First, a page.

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Top 10 countries that drink the most beer per-capita

Beer is drunk in every corner of the world, but which countries consume the most of it per-capita?

The data, from Kirin Holdings, shows the countries whose citizens drank the most per person in 2020. Eastern and Central European nations feature heavily in the top 10, largely due to cultural reasons, but also because beer still remains highly affordable there.

1) Czechia – 181.9 litres

Consuming almost twice as much as any other nation, the average Czech gets through 320 pints a year. If they were paying London prices (with an average pint costing £5.50 according to Finder, and only getting pricier), that would set them back almost £1,800 each year. At the average Prague price of £1.44, it comes in at a much more reasonable £460 (around 13,000 Czech Koruna).

2) Austria – 96.8l

This writer was once told by an Austrian winemaker that “it takes a lot of beer to make wine”, a philosophy that is probably shared by other professions looking at this figure. From Ottakringer in Vienna to Stiegl in Salzburg, Austria has brewing down to a fine art. Beer is so popular in the country that it even has its own political party centred around the stuff.

3) Poland – 96.1l

Poland is the ninth biggest beer-producing country in the world, and it seems that domestic consumption makes a reasonable dent in that.

4) Romania – 95.2l

Romania certainly brews its fair share, including this writer’s personal favourite East European beer, Timisoreana, and it also consumes it too. While the country recently increased the excise duty on alcohol, it is still affordable.

5) Germany – 92.4l

It makes sense that the home of Oktoberfest would have a high beer consumption, but Germany actually dropped from third place in 2019 to fifth in 2020, a phenomenon which might have something to do with the closure of beer halls and bars during lockdown (though the country’s beer tax was suspended to help German brewers weather the difficulties of the pandemic).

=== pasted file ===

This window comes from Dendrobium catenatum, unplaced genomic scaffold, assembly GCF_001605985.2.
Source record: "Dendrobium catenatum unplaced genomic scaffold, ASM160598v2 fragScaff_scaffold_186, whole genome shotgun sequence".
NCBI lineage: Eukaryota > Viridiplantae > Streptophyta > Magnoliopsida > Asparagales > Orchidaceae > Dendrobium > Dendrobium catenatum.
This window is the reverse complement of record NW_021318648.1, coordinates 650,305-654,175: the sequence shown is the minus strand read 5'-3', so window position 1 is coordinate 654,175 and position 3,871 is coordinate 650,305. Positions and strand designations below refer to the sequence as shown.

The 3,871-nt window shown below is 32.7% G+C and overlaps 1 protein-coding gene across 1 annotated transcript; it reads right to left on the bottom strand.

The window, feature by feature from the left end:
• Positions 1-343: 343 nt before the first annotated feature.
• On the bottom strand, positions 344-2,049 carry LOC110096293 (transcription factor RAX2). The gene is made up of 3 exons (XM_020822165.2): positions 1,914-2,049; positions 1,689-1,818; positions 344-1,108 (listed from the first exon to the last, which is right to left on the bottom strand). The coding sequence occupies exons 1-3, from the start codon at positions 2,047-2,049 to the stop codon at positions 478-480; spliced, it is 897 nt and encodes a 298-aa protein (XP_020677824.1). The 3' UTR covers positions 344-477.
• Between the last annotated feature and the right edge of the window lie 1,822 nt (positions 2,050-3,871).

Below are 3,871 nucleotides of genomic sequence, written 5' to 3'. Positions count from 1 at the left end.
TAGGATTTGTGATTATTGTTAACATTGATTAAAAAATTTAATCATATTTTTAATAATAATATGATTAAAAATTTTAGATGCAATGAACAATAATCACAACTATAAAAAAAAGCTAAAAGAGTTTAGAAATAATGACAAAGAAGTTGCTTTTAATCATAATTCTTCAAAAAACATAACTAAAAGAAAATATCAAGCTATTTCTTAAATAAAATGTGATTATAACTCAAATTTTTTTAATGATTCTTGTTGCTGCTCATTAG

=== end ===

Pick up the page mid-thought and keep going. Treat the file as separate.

6) Estonia – 86.4l

Top of the Baltic beer drinkers on this list, Estonia does not actually have the ridiculously reasonable prices that some entries on this list have, with a beer in Tallinn costing £3.83 on average, a fee which still seems like a steal compared to London pubs.

7) Namibia – 84.8l

Namibia Breweries Limited, acquired by Heineken along with Distell, produces brands such as Tafel and Windhoek lager, and also brews Amstel and Heineken under licence.

8) Lithuania – 84.1l

Per-capita alcohol consumption in Lithuania is also one of the highest in the world, with the average Lithuanian consuming 13.22l of ethanol per annum. It appears that a not insignificant proportion of that alcohol comes in the form of beer.

9) Slovakia – 81.7l

Bratislava’s Lochness Scottish pub

Despite their Czech neighbours consuming about 100l more beer per person per year, Slovakians still make a good effort. The disparity is partly because when the two were united as Czechoslovakia, brewing was largely concentrated in the hop-producing lands that are now Czechia.

10) Ireland – 81.6l

The Irish fondness for beer, be it Murphy’s, Beamish, Kilkenny, or the other one, might partly be because wine does not come cheap in the Emerald Isle, with a minimum price of €7.40 for a bottle. Then again, beer does have its benefits: in moderation, stout could actually be good for you due to its antioxidant properties, according to one study.

Perhaps surprisingly, the United Kingdom comes in 28th at 60.2l, beneath New Zealand but above Russia. The United States meanwhile was 17th, with per capita consumption at 72.8l.

To find out which countries drink the most beer overall, click here.

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